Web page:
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Biden gun control: Another mass shooting as White House signs gun orders

Admin ALPS 0 Apr 9
media captionBiden on gun violence: 'This is an epidemic'

US President Joe Biden has issued an order targeting homemade guns one day after a mass shooting in South Carolina left a doctor and his family dead.

"Gun violence in this country is an epidemic, and it's an international embarrassment," he said on Thursday.

The president is enacting new measures through an executive order, meaning he does not need approval from Congress.

It includes efforts to set rules for certain guns, bolster background checks and support local violence prevention.

However, the president will have an uphill task. The right to bear arms is protected by the Second Amendment to the US Constitution and many people see gun control laws as infringing on their constitutional right.

This week's South Carolina shooting, that left five dead including two young children, follows two mass shootings that left 18 people dead - one in Boulder, Colorado and the other in Atlanta, Georgia.

Dr Robert Lesslie, 70; and his wife, Barbara Lesslie, 69, were killed in the shooting attack at their home in Rock Hill, South Carolina - 30 miles (48km) from Charlotte, North Carolina - along with grandchildren Adah Lesslie, 9; and Noah Lesslie, 5.

James Lewis, 38, who was working at the house was also killed. Robert Shook was also shot and taken to hospital where he has undergone multiple surgeries.

Dr Lesslie had been married to his wife for over 40 years, according to an online biography. He was a well-known doctor and author of books about medicine.

He also founded the Riverview Medical Center and Riverview House Calls/Riverview Hospice and Palliative Care.

The suspect in the attack, who has not formally been named by police, shot and killed himself amid the manhunt, according to reports.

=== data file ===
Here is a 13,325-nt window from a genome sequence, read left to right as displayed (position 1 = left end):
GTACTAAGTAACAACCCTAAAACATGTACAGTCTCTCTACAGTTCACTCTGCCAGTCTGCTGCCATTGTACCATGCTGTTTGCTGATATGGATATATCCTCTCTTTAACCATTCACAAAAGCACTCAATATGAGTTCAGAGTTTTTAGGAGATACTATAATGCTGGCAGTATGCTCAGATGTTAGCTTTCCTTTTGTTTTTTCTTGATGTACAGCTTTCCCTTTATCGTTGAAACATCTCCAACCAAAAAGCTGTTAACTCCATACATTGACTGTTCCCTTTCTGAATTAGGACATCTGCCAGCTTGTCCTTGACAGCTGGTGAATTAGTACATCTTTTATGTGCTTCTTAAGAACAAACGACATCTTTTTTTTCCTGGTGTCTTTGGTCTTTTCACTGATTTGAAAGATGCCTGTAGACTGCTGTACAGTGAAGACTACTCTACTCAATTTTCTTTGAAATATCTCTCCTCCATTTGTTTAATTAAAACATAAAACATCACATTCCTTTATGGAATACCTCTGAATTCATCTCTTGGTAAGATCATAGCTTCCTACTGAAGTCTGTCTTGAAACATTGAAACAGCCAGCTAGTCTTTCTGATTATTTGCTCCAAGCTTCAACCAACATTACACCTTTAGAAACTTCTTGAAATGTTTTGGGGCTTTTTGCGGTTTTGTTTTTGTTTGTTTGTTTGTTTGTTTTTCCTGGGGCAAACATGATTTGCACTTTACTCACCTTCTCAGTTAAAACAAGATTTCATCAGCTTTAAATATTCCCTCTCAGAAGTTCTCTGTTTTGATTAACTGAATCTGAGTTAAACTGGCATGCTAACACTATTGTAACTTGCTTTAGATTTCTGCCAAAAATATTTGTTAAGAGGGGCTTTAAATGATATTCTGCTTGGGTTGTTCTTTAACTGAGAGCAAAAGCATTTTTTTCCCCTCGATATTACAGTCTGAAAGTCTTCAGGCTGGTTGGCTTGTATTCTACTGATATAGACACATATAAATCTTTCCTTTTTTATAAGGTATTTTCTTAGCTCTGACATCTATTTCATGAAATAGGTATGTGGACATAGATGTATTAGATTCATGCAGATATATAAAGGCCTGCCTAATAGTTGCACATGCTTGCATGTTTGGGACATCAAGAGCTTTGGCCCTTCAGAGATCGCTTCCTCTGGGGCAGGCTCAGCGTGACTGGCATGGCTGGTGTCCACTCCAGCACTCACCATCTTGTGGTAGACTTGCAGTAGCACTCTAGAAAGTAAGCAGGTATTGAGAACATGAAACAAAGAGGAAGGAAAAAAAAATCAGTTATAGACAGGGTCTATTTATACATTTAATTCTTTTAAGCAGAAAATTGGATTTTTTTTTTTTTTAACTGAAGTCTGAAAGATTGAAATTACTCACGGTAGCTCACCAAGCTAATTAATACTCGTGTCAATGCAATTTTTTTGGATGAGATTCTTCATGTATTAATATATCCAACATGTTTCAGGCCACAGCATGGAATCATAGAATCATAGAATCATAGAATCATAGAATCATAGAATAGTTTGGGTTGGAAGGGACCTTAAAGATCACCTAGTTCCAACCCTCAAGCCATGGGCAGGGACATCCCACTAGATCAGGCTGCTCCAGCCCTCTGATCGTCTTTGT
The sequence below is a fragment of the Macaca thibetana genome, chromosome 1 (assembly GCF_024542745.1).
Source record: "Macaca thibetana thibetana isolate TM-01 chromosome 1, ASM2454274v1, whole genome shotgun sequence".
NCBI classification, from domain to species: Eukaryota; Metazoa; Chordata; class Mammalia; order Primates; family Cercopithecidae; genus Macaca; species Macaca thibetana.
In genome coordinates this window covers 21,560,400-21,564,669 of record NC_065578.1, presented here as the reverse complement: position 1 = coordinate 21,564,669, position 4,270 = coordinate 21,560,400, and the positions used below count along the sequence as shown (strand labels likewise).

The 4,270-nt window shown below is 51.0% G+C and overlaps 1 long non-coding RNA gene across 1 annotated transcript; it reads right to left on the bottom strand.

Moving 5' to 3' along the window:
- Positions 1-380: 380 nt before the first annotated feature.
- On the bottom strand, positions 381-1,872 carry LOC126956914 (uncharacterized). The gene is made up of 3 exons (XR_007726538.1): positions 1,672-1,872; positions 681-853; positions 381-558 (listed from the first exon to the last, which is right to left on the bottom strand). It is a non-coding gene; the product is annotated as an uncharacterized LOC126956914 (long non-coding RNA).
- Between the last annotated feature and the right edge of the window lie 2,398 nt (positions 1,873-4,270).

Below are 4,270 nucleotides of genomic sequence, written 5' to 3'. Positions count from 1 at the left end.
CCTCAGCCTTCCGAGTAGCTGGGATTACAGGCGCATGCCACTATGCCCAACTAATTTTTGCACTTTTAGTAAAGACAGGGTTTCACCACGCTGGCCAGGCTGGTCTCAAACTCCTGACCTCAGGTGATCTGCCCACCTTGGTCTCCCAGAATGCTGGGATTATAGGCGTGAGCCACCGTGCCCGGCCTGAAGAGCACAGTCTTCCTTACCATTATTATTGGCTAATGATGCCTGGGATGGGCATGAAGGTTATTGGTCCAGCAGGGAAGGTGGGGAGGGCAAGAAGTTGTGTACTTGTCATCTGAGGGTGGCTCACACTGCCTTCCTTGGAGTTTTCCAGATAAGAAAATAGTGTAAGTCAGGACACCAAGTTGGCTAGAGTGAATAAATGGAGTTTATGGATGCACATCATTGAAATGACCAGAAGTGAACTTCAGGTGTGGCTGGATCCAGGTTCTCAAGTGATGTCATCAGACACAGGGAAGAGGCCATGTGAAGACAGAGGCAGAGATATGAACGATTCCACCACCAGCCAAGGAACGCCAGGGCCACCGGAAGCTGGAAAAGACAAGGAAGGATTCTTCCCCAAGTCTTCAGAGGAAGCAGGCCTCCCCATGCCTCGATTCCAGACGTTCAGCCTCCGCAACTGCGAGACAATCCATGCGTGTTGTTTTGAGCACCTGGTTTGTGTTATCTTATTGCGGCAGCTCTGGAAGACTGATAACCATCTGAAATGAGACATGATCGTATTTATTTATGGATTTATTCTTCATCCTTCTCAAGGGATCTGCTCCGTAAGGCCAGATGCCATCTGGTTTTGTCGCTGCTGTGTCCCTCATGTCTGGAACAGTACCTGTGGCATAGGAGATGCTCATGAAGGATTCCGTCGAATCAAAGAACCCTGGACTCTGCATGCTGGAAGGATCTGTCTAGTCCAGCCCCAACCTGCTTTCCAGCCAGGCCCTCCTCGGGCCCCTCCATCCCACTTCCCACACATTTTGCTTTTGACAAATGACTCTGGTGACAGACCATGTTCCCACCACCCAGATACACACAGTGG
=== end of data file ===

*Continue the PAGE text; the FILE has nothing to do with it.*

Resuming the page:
Former NFL player Phillip Adams has been identified by the Associated Press as the attacker.

A person who spoke on condition of anonymity told the press agency that Mr Adams' parents live near the doctor's home and that he had been treated by him.

image captionDr Lesslie was well known in the region

"Everyday in this country 315 people are shot. Every day," Mr Biden said during remarks in the White House Rose Garden on Thursday, adding that 106 people are killed each day by guns.

"This is an epidemic for God's sake. And it has to stop," he continued.

He paid condolences to the family killed in South Carolina.

"As I was coming to the Oval Office I got the word that in South Carolina a physician, with his wife, two grandchildren and a person working at his house were gunned down. All five."

"So many people sitting here today know what its like when the seconds change your life forever."

Mr Biden's executive order gives the Justice Department 30 days to propose a rule that will help reduce the number of "ghost guns". These guns are self-assembled, which means they do not contain a serial number and cannot be traced.

"When they show up at crime scenes, they can't be traced," Mr Biden said, adding that background checks are not required for ghost guns.

"Anyone from a criminal to a terrorist can buy this kit and, in as little as 30 minutes, put together a weapon," he continued.